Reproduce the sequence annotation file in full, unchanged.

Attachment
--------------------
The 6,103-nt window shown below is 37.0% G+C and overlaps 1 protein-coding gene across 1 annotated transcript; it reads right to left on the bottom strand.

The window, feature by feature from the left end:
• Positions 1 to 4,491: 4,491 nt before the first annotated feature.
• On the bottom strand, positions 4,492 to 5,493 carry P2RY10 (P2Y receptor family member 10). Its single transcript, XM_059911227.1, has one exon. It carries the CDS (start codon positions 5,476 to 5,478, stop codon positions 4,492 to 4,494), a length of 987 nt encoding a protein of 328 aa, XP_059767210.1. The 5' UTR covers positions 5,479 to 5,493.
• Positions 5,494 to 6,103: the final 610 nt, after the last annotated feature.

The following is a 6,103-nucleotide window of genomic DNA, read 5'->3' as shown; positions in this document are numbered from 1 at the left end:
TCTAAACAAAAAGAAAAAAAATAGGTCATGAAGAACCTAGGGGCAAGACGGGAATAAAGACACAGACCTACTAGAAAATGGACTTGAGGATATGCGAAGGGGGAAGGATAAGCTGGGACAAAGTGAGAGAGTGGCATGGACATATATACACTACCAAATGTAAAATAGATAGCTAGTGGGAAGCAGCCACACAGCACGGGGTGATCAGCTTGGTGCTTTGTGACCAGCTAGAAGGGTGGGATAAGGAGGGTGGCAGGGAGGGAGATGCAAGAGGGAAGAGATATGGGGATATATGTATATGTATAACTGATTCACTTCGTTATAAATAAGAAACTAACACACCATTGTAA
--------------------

The 6,103-nt window shown below is 37.0% G+C and overlaps 1 protein-coding gene across 1 annotated transcript; it reads right to left on the bottom strand.

The window, feature by feature from the left end:
• Positions 1 to 4,491: 4,491 nt before the first annotated feature.
• On the bottom strand, positions 4,492 to 5,493 carry P2RY10 (P2Y receptor family member 10). Its single transcript, XM_059911227.1, has one exon. It carries the CDS (start codon positions 5,476 to 5,478, stop codon positions 4,492 to 4,494), a length of 987 nt encoding a protein of 328 aa, XP_059767210.1. The 5' UTR covers positions 5,479 to 5,493.
• Positions 5,494 to 6,103: the final 610 nt, after the last annotated feature.

The following is a 6,103-nucleotide window of genomic DNA, read 5'->3' as shown; positions in this document are numbered from 1 at the left end:
TCTAAACAAAAAGAAAAAAAATAGGTCATGAAGAACCTAGGGGCAAGACGGGAATAAAGACACAGACCTACTAGAAAATGGACTTGAGGATATGCGAAGGGGGAAGGATAAGCTGGGACAAAGTGAGAGAGTGGCATGGACATATATACACTACCAAATGTAAAATAGATAGCTAGTGGGAAGCAGCCACACAGCACGGGGTGATCAGCTTGGTGCTTTGTGACCAGCTAGAAGGGTGGGATAAGGAGGGTGGCAGGGAGGGAGATGCAAGAGGGAAGAGATATGGGGATATATGTATATGTATAACTGATTCACTTCGTTATAAATAAGAAACTAACACACCATTGTAA